“The eyes are the window to your soul.”
It’s unclear who first said that. I know this because I waited 0.74 seconds for the Google search to return about 48,200, 000 results. I didn’t corroborate each and every 48 million results with one another. But I did spend about 15 seconds reviewing the summary of the first article and came to my conclusion that the originator of the phrase is not certain.
What is clear to me is that when I stare deeply into Kali’s dark eyes it’s like staring into a pool of dark water at dusk with glimmering and subtle refections of the setting sun. I can see her emotions and wants. Sometimes I can see her fears. But mostly I see the unconditional love and devotion that has been present since the moment we met three years ago.
So when I talk to Kali and she answers with her eyes, and I understand the answer, am I simply projecting a logical human conclusion or is she really talking to me with her eyes? I believe it is the latter. Someone who has never bonded with a dog might question my position. But that same person could be reminded of the time his significant other gave him a glance from across the room at a social event and he instantly knew what she was telling him (“I’m bored, let’s go). Or the time his son hit a walk off home run in little league and as the boy crossed home plate he his eyes met the eyes of his dad in the stands (“We did it Dad. “WE did it!”).
But even when drawing upon those memories that man may still question my position pointing out that dogs aren’t people and dogs can’t think in such complex terms. To that man I say, “adopt and love a dog and you will understand”.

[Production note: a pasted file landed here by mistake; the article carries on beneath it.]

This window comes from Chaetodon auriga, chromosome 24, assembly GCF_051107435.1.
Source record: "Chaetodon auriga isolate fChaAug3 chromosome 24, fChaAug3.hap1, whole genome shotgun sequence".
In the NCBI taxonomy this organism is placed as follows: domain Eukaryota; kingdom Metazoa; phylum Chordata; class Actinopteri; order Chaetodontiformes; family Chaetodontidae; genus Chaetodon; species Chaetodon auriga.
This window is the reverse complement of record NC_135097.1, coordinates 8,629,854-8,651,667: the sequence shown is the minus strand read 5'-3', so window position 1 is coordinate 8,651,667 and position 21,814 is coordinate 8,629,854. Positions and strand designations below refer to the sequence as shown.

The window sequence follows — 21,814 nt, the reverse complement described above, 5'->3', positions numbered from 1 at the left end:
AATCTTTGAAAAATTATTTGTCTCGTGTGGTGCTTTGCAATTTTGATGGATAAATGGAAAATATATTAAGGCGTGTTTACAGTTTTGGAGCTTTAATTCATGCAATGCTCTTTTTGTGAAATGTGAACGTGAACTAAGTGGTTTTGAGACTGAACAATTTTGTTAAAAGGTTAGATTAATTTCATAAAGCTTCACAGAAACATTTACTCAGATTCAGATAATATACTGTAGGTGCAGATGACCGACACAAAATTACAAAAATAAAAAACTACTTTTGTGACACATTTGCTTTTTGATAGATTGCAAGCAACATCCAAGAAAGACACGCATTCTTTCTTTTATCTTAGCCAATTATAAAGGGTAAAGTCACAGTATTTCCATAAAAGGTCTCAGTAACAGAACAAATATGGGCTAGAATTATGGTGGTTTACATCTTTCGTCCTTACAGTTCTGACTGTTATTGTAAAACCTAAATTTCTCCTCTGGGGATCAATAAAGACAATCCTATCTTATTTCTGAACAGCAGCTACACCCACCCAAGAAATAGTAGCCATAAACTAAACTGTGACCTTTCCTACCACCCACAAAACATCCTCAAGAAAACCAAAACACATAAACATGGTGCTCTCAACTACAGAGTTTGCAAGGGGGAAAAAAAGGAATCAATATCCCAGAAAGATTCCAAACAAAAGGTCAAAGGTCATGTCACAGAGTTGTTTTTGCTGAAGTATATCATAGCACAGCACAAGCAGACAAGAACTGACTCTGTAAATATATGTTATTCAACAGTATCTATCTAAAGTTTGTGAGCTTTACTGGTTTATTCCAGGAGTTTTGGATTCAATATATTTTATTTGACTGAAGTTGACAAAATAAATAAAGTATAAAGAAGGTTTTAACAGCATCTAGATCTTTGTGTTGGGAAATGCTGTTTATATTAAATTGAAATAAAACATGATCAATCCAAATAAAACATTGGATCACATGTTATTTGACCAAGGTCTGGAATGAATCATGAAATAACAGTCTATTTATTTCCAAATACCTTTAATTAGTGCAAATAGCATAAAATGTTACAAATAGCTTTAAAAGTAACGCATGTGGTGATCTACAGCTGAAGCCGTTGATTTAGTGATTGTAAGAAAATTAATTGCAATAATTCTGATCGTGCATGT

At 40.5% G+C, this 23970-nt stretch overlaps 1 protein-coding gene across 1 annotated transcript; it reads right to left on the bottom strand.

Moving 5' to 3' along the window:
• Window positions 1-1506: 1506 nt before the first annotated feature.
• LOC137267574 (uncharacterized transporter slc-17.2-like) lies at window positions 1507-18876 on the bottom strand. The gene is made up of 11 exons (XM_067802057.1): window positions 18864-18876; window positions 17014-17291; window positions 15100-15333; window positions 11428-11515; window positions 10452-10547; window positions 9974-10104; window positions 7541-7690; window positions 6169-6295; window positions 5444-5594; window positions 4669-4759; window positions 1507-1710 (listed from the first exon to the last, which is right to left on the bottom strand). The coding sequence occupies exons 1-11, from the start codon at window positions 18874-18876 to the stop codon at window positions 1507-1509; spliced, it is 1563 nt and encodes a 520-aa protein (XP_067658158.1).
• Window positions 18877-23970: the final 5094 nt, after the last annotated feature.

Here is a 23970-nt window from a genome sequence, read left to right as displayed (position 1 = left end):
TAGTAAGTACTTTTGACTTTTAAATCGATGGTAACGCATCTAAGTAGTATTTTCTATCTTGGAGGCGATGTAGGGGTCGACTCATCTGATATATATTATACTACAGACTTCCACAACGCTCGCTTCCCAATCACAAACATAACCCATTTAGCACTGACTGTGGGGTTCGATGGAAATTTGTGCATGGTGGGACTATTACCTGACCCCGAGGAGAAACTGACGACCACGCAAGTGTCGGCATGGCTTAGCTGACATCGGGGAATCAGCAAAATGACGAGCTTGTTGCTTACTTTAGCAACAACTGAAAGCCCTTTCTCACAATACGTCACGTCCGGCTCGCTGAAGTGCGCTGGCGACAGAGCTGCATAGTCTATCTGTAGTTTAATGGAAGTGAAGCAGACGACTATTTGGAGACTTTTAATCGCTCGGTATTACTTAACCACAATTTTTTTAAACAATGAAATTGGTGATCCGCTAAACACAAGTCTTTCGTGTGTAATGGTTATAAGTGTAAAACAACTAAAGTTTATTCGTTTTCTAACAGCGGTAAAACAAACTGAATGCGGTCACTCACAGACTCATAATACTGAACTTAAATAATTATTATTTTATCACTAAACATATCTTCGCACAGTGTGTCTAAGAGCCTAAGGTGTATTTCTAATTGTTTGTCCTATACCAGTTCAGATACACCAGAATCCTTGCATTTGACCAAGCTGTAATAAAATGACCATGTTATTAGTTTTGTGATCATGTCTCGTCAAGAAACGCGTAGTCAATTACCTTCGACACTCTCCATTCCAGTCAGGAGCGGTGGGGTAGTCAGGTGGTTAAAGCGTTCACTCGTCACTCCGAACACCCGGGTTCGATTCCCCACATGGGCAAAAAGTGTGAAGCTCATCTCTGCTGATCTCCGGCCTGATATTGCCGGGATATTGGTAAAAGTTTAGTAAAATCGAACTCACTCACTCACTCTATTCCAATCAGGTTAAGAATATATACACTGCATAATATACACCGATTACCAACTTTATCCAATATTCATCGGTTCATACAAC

So it is for Kali and I throughout the day that she answers me or she herself initiates the conversation with her eyes.
Like first thing in the morning as Kali (not so) patiently waits for me to open my eyes and then stares at me and says, “the sun is up and I’m hungry”. Or when she is so rudely awakened from a nap when her her “little” sister Kloe sneak attacks her by jumping on her to prompt play. Kali glances at me as she rises in defense and her eyes say, “Please save me.” When I give Kali a Kong filled with apples and peanut butter while lying on the ground, tongue probing the Kong for the treats, she looks up and stares directly into my eyes, “Thank you dad I love this Kong almost as much as I love you”. And of course there are the annoyed eyes as it gets close to dinner time and I get the prolonged stare, “You can tell time, right?”
One of my favorite lyrics is from “Mrs. Potter’s Lullaby” performed by the Counting Crows. Adam Duritz writes, “If you’ve never stared off in the distance, then your life is a shame”. That lyric really resonates with me and I might take it one step further. I suggest that if you have never stared off into the distance with your dog by your side who is also staring off into the distance then your life is a shame. There is something special about being outdoors somewhere sitting side by side with your dog and looking off into the distance. A cloud formation may catch my eye and a bird or squirrel may catch Kali’s. But mostly we are just together with no particular goal in mind.
And then after a while I look into Kali’s eyes and silently say, “ready to go?”. She stares back into mine and says, “This was great but yeah, let’s go home”. And so off we we go where we can continue our silent conversation with our eyes.